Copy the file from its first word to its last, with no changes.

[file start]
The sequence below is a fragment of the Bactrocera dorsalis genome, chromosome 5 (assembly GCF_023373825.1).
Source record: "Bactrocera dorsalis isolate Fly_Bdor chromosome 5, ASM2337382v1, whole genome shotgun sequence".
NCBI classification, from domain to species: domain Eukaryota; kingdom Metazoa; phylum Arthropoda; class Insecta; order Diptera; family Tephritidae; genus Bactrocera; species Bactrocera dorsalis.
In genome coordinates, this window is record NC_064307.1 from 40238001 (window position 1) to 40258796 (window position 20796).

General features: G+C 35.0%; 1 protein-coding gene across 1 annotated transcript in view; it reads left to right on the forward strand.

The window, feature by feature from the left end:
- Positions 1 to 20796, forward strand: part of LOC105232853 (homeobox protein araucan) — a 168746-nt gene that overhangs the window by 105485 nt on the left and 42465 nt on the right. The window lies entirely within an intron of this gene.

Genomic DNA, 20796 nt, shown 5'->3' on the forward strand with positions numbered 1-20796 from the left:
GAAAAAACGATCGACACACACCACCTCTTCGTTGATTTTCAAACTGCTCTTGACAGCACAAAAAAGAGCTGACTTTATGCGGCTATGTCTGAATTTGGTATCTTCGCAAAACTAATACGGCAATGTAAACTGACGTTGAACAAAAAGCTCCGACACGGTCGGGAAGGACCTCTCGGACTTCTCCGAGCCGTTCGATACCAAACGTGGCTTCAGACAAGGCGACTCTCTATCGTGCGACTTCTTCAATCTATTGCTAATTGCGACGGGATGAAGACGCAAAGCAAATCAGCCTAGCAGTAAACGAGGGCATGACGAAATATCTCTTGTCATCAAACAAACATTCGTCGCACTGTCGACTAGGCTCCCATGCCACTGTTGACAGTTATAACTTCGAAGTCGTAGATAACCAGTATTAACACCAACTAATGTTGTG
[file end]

The sequence below is a fragment of the Bactrocera dorsalis genome, chromosome 5 (assembly GCF_023373825.1).
Source record: "Bactrocera dorsalis isolate Fly_Bdor chromosome 5, ASM2337382v1, whole genome shotgun sequence".
NCBI classification, from domain to species: domain Eukaryota; kingdom Metazoa; phylum Arthropoda; class Insecta; order Diptera; family Tephritidae; genus Bactrocera; species Bactrocera dorsalis.
In genome coordinates, this window is record NC_064307.1 from 40238001 (window position 1) to 40258796 (window position 20796).

General features: G+C 35.0%; 1 protein-coding gene across 1 annotated transcript in view; it reads left to right on the forward strand.

The window, feature by feature from the left end:
- Positions 1 to 20796, forward strand: part of LOC105232853 (homeobox protein araucan) — a 168746-nt gene that overhangs the window by 105485 nt on the left and 42465 nt on the right. The window lies entirely within an intron of this gene.

Genomic DNA, 20796 nt, shown 5'->3' on the forward strand with positions numbered 1-20796 from the left:
GAAAAAACGATCGACACACACCACCTCTTCGTTGATTTTCAAACTGCTCTTGACAGCACAAAAAAGAGCTGACTTTATGCGGCTATGTCTGAATTTGGTATCTTCGCAAAACTAATACGGCAATGTAAACTGACGTTGAACAAAAAGCTCCGACACGGTCGGGAAGGACCTCTCGGACTTCTCCGAGCCGTTCGATACCAAACGTGGCTTCAGACAAGGCGACTCTCTATCGTGCGACTTCTTCAATCTATTGCTAATTGCGACGGGATGAAGACGCAAAGCAAATCAGCCTAGCAGTAAACGAGGGCATGACGAAATATCTCTTGTCATCAAACAAACATTCGTCGCACTGTCGACTAGGCTCCCATGCCACTGTTGACAGTTATAACTTCGAAGTCGTAGATAACCAGTATTAACACCAACTAATGTTGTG